YouTube has announced changes in the way its Content ID system works for copyrighted videos, which may draw mixed reactions from rightsholders. Google’s video site has rolled out three specific changes to the way Content ID works.
Rightsholders will like the promise of “improved matching quality” in YouTube’s system, which scans uploaded videos to identify those that may be infringing.
Details are thin on the ground about the improvements, beyond “better algorithms and a more comprehensive reference library” though.
The more significant changes focus on Content ID and copyright infringement claims. There’s a new appeals process that “gives eligible users a new choice when dealing with a rejected dispute. When the user files an appeal, a content owner has two options: release the claim or file a formal DMCA notification”.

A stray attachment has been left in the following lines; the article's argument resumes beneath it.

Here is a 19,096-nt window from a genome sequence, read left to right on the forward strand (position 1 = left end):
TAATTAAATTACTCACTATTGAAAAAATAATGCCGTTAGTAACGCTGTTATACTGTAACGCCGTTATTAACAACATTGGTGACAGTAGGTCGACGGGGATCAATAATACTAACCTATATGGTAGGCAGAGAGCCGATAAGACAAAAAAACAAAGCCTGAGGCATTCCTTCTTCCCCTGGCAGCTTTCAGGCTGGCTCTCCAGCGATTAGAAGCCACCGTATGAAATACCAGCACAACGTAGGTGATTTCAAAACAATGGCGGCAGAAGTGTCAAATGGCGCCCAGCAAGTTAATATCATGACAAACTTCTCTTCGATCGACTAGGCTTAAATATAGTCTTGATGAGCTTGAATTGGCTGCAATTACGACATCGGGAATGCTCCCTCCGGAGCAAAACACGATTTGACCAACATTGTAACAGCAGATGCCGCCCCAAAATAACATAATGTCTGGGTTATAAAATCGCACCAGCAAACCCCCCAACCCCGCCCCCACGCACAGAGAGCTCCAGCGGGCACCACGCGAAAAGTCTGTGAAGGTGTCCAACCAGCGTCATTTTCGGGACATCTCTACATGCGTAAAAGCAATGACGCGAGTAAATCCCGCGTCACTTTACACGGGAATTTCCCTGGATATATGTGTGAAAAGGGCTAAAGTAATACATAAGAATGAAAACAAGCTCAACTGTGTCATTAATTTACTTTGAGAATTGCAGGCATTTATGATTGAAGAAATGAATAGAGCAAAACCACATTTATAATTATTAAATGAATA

Meanwhile, YouTube is also improving its algorithms to “identify potentially invalid claims” – for example, when a rightsholder’s content isn’t actually included in a video.
Overall, the developments are welcome, but we’re interested in the appearance of formal DMCA notifications in the process, given Google’s plans to downgrade sites in its search engine results if they receive lots of successful DMCA takedown requests.